You motivate groupoids as the categorification of non-negative rational numbers, like sets categorify natural numbers.

But we have learned from Tom Leinster that general finite categories generalize this even to possibly negative rational numbers. So if I wanted to categorify a matrix with arbitrary rational entries, I would think of considering spans in finite categories, instead of just in groupoids.

Or not? Why not?

By the way, what I find very inspiring here is this:

over at our discussion of the canonical 1-particle I complained about how it is not clear to me precisely what 2-category should replace $\mathrm{Vect}$ when we think of the 1-particle as coupled to a vector bundle with connection, but keeping in mind that the corresponding parallel transport should be a pseudofunctor, such that its sections are functors, such that they are subject to Tom’s theorem.

I was thinking about replacing $\mathrm{Vect}_\mathbb{C} = \mathbb{C}-\mathrm{Mod}$ with the 2-category $\mathbb{C}\mathrm{Set}-\mathrm{Mod}$. But maybe I should think of replacing it just with $\mathrm{Span}(\mathbb{C}\mathrm{Set})$.

That would actually nicely harmonize with the fact that the quantum theory obtained from that also involves spans for expressing its linear maps.

Posted by: urs on March 26, 2007 6:50 AM | Permalink | Reply to this

### Re: This Week’s Finds in Mathematical Physics (Week 247)

This also fits with the tangle hypothesis. I mostly work down with 1-tangles, but the ideas should generalize.

One of my major points is that tangles are really cospans of (3,1)-manifolds (3-manifolds with embedded 1-manifolds), and that the best knot invariants are really restrictions of cospans of “topological” functors that preserve pushouts.

For example, we can get the group of a link by applying the cospan of the fundamental group functor to the complement of a tangle in the cube to get a cospan of groups. If the tangle is just a link, then the two “wings” of the cospan are trivial and the only nontrivial information is the link group in the middle.

I’d like to see more categorifications via (co)spans. In particular, I’d love to see a (co)span categorification of a bracket-extending functor (equivalent to Khovanov or not) whose topological functor might give a better idea of what the topological content of the bracket is.

Posted by: John Armstrong on March 26, 2007 7:18 AM | Permalink | Reply to this

### Re: This Week’s Finds in Mathematical Physics (Week 247)

Urs writes:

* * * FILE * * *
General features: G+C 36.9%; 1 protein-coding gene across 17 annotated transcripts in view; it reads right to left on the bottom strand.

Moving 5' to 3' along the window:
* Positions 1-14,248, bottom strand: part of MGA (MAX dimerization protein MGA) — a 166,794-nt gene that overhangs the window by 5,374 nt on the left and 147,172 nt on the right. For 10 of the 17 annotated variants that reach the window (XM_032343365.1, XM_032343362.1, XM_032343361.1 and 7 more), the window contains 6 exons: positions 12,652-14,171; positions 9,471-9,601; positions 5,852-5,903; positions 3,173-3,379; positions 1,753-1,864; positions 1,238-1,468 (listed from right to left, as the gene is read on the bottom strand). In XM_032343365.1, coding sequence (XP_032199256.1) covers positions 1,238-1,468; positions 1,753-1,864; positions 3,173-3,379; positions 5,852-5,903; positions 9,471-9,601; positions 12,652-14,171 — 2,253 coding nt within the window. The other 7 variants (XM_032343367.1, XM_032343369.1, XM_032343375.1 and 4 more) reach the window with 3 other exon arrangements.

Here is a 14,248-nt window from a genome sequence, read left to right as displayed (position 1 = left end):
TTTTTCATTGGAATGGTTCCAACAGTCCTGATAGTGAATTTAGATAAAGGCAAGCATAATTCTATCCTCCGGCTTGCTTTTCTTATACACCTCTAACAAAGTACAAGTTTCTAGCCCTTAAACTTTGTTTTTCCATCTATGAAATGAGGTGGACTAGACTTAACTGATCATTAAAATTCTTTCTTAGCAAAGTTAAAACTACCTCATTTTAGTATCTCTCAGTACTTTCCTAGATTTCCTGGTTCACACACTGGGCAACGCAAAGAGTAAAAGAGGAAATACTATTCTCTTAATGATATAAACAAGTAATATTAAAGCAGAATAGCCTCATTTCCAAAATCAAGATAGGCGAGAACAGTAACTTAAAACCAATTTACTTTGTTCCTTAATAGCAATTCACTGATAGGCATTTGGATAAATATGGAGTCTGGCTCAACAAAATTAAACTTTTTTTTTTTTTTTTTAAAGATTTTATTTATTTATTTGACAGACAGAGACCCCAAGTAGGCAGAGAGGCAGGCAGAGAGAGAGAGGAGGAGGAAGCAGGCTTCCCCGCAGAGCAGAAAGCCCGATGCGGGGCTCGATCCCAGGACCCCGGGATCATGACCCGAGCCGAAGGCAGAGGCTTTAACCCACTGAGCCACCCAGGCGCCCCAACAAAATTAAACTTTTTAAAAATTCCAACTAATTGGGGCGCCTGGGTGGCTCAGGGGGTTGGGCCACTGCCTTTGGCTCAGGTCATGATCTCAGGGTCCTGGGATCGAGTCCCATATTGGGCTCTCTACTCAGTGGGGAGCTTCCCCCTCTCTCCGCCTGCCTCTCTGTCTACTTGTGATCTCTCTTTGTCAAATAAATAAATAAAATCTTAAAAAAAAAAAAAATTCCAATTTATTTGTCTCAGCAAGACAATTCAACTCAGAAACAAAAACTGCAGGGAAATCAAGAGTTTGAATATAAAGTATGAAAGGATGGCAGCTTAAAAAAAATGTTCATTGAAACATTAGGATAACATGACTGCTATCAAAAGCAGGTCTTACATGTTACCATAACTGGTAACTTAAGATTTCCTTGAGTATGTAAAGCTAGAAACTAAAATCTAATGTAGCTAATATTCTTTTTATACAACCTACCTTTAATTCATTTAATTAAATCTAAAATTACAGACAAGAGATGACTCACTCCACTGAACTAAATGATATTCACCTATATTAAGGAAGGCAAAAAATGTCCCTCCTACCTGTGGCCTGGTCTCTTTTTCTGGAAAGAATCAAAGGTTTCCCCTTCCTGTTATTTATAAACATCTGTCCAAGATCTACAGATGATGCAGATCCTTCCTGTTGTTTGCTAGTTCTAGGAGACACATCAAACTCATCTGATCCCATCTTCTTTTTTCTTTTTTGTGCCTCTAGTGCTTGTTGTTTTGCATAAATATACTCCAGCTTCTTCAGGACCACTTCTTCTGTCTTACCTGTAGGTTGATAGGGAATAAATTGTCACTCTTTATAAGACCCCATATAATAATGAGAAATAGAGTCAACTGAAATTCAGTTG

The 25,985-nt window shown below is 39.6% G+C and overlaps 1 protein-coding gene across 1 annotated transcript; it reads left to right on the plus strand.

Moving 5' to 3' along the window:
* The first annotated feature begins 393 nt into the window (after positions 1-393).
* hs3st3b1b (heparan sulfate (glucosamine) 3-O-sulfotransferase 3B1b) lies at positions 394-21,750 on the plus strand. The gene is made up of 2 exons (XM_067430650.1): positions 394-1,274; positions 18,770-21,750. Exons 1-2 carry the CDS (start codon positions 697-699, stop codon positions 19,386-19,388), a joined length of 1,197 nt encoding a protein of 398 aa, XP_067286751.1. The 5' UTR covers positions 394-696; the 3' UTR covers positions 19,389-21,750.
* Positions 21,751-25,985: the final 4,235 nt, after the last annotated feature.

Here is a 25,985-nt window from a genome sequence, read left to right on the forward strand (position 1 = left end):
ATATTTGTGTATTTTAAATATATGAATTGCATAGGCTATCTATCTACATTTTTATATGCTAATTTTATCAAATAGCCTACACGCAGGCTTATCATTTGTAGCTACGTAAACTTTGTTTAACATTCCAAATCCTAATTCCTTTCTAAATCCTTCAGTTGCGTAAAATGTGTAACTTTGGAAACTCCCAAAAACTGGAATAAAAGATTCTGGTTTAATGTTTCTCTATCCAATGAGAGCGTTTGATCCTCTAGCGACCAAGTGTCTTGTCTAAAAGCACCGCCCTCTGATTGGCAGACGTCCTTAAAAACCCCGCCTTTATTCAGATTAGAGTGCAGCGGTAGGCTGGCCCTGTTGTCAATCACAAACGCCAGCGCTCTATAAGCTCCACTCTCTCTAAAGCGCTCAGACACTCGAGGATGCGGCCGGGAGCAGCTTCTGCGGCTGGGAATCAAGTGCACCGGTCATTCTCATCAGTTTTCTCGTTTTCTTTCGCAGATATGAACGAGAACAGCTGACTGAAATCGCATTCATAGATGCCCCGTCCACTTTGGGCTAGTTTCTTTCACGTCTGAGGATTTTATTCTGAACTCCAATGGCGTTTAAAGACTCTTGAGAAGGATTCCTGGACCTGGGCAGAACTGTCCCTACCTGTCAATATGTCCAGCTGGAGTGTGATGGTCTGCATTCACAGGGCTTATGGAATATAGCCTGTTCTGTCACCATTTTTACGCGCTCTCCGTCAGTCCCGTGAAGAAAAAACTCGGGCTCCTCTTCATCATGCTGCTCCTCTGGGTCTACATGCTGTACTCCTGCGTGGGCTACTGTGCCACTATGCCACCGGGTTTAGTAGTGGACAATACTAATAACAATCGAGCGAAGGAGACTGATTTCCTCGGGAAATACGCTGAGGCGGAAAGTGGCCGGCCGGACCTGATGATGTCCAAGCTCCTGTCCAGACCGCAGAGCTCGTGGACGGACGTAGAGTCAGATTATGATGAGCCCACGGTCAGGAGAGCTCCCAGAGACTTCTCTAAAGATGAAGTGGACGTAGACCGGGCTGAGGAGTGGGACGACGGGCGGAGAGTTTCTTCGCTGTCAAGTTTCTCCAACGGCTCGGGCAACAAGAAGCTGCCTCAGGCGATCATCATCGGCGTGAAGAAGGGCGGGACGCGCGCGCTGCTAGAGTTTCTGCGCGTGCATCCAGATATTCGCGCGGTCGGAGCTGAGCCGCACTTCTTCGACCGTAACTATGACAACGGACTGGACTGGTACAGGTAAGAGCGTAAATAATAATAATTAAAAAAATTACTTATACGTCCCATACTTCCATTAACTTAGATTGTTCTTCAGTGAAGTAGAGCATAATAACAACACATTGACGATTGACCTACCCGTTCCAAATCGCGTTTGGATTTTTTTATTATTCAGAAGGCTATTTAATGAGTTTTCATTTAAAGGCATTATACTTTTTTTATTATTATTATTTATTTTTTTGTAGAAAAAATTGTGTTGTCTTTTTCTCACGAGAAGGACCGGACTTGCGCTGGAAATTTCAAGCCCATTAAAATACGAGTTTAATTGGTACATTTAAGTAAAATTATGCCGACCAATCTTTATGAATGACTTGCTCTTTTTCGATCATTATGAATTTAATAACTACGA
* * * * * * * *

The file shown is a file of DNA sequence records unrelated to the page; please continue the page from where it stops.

Actually, I am not sure yet that I understand what the special role of groupoids is in this program: why not consider replacing linear maps by spans in arbitrary (finite, probably) categories?

This is a very natural question: why not generalize from groupoids to categories, or $n$-groupoids, or $n$-categories? The best answer is one that will seem more convincing after I’ve explained more about the program. Namely: while generalizing further is tempting, a vast amount can be done just by going up to groupoids! So much, in fact, that it’s going to take a long time to explain it all.

Posted by: John Baez on March 26, 2007 4:53 PM | Permalink | Reply to this

### Re: This Week’s Finds in Mathematical Physics (Week 247)

while generalizing further is tempting, a vast amount can be done just by going up to groupoids!

Okay, sure.

Maybe one aspect of my question was: in which sense is groupoidification the right term for what you have in mind? Instead of, say, span-ification?

Form the hints you have given so far, it seems to the essential step is that to spans, whereas, as you say, the restriction to groupoids is more a convenience.

Posted by: urs on March 26, 2007 6:35 PM | Permalink | Reply to this

### Re: This Week’s Finds in Mathematical Physics (Week 247)

A big and beautiful story can be told where we take large portions of mathematics that seems to involve linear operators between vector spaces, and reveal that it’s really about spans of groupoids. This story really doesn’t seem to demand further generalizations of the span idea. So, James Dolan calls ‘groupoidification’, and that’s what I’m calling it too. But, neither of us thinks this term is perfect — ‘spanification’ might equally good (or bad). Probably an even better name is ‘Hecke theory’, or ‘geometric representation theory’.

But, the best way I can explain what I mean is to write the next issue of This Week’s Finds — and that’s what I’ll start doing right now!

Posted by: John Baez on March 27, 2007 12:34 AM | Permalink | Reply to this

### Re: This Week’s Finds in Mathematical Physics (Week 247)

Reading your word “spanification”: I’d like to add the short description of possible categorification of rationals (positive+negative). This is similar to your groupoidification, but using directed graphs between two elements (or maybe simply two-objects categories), 0 and 1.

Let’s write N-arrows set from 0 to 1 as
(0 [+N] 1),
and K-arrows set in opposite direction similarly:
(0 [-K] 1).
Whole set of arrows:
(0 [+N][-K] 1).
Now we only need the way to make isomorphic following constructions:
(0 [n] 1) and (0 [N][n][-N] 1).